Home Office scraps asylum plan for former Norfolk RAF base

Jerome Mayhew, Conservative MP for Broadland, at a meeting about the potential of Jaguar Buildings b

Jerome Mayhew, the Conservative MP for Broadland, said the plan to house asylum seekers at RAF Coltishall has been dropped by the Home Office. - Credit: Danielle Booden

Controversial plans to house asylum seekers on the edge of a former Norfolk RAF base have been dropped by the Home Office.

The scheme would have seen Jaguar House, which was once part of RAF Coltishall, brought back into use for 12 months as an 'initial assessment centre' for up to 180 asylum-seeking men.

The building had already been used for that purpose from April 2020 until February 2021, causing controversy among locals.

Within the first month of opening, some five calls to the police and 30 complaints to the district council were made. 

Jerome Mayhew, the Conservative MP for Broadland, has been lobbying to stop the site being used again, arguing that the location made it unsuitable.

He announced on Monday (July 4) that the Home Office had told him the plan had been scrapped.

Mr Mayhew said: “Since I first heard the Home Office were considering using Jaguar House as a permanent facility to house asylum seekers, I have said that this would be a very significant mistake.

Jaguar Buildings in Badersfield which could potentially be used again as an accommodation centre for

The Jaguar Building had been proposed as an initial assessment centre for asylum seekers. - Credit: Danielle Booden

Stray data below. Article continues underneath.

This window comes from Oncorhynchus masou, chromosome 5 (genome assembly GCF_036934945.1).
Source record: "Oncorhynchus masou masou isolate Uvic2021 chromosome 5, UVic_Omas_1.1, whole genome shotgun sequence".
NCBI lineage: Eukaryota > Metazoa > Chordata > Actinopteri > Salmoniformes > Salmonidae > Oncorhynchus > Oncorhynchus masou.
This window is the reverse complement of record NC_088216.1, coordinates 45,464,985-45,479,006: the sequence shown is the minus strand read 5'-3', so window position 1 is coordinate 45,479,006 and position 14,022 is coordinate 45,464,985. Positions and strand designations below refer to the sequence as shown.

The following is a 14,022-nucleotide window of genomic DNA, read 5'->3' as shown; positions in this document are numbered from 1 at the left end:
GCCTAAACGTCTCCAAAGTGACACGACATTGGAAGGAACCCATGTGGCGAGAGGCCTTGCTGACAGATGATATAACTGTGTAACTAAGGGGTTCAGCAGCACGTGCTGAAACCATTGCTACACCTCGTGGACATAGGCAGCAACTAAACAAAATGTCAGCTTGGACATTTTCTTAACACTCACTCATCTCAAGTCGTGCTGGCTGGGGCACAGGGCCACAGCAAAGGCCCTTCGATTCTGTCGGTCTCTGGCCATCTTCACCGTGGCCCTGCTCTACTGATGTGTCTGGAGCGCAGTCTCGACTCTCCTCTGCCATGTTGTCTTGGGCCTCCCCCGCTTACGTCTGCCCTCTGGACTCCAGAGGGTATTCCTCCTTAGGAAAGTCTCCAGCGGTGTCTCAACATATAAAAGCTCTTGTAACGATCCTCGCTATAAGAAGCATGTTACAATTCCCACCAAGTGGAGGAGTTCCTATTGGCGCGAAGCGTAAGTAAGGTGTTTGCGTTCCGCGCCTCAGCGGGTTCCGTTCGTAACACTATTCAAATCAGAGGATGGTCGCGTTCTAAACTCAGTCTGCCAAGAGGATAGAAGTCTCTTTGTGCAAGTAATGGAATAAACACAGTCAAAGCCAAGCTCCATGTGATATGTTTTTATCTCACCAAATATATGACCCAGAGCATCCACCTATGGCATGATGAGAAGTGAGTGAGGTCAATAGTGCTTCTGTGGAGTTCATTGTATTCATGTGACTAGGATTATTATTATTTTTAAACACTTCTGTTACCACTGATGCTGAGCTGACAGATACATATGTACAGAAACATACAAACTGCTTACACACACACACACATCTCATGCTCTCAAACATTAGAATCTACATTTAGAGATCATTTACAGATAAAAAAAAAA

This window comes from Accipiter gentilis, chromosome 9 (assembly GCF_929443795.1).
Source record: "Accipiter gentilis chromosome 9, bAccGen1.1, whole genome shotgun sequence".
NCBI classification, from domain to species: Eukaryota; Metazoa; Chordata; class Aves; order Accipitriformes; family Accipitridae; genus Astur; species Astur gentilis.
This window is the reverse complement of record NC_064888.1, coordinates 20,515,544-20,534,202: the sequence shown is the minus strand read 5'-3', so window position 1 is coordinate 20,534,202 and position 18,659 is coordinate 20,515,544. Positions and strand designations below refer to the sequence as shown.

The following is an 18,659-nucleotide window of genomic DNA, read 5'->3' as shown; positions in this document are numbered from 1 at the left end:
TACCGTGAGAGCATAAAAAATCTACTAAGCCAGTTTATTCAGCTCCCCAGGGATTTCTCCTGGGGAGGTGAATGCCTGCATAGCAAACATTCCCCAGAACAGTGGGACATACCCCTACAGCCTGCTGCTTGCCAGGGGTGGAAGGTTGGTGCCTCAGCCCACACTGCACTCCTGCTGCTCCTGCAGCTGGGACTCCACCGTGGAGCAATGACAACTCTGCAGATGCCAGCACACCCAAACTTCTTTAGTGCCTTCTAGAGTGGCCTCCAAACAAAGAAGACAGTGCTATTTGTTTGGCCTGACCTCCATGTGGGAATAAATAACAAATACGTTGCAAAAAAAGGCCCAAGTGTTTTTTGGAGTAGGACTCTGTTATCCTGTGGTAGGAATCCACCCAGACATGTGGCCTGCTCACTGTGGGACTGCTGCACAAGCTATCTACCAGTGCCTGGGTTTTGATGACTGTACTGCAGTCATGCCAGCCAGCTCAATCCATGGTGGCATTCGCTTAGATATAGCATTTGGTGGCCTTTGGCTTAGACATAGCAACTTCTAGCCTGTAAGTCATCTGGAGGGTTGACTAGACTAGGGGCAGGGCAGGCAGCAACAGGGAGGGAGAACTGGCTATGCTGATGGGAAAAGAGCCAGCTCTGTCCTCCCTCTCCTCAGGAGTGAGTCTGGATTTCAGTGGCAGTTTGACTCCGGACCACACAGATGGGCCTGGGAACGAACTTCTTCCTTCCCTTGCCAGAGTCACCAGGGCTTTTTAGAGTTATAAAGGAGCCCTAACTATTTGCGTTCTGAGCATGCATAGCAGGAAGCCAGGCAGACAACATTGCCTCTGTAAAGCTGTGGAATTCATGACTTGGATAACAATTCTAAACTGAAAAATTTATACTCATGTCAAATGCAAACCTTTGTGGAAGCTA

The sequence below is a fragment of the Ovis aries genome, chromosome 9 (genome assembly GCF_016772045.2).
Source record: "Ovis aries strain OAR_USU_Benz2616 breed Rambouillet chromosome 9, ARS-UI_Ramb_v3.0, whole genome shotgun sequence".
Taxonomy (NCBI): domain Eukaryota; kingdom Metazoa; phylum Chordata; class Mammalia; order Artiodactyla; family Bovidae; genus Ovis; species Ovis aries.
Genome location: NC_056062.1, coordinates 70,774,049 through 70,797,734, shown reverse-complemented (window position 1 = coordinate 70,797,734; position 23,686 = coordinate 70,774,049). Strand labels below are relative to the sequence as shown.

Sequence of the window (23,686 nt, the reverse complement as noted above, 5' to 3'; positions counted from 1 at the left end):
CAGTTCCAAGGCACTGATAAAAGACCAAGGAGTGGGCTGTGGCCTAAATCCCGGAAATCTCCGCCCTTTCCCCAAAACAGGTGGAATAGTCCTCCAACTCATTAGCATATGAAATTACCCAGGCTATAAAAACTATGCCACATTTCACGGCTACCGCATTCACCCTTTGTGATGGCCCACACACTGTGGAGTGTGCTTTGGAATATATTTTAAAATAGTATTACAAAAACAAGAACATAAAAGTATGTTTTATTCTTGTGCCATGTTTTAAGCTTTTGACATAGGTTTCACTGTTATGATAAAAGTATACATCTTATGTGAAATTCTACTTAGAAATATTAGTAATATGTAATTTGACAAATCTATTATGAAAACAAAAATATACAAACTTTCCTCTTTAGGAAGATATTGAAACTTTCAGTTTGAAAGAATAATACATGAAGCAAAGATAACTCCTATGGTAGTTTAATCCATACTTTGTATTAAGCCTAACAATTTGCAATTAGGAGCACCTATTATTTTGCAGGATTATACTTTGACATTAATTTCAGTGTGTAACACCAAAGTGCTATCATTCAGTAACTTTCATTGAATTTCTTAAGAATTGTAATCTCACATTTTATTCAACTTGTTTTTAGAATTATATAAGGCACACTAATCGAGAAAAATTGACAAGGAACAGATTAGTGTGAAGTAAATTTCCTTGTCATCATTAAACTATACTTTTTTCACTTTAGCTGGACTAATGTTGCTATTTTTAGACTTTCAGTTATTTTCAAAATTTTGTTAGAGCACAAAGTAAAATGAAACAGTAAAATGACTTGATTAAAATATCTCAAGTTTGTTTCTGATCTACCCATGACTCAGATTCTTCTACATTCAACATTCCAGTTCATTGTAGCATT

“Not only would it have flown in the face of very strong local opposition, but the rural location and lack of facilities made it wholly unsuitable.”

“I am delighted to say that the lobbying to persuade the Home Office that Jaguar House was not suitable has been successful…

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“The government recognises that such centres are best placed in urban areas where there is access to community infrastructure.

“The Jaguar Building is the opposite: located in a small village, with inadequate community infrastructure or public transport.

“In addition, the number of asylum seekers to be housed there would have a disproportionate impact on a largely elderly small resident community.”

Residents from Badersfield at a meeting with Jerome Mayhew about the potential of Jaguar Buildings b

A previous meeting which MP Jerome Mayhew, pictured, organised so residents could voice their thoughts about a plan to house asylum seekers at Badersfield again. - Credit: Archant 2022

Mr Mayhew added that the announcement “shows the government has listened very carefully to those concerns”.

While some locals delivered gifts including shoes, food, clothes and toiletries to the site when it previously opened as an asylum centre, there were concerns raised by others.

These included claims of residents walking into gardens, begging, not following social distancing guidelines then in force, urinating in public, damage to a fence and one woman alleging an asylum seeker licked her hand.

This last incident resulted in a man being cautioned by police and moved to another immigration centre.

The grade II-listed main Jaguar Building was built in 1938 to house RAF officers - a use which ended in 2005.

There has been anger in recent weeks over a plan to create a much larger facility, for up to 1,500 asylum-seeking men, in the village of Linton-on-Ouse, North Yorkshire, and a decision is still to be made there.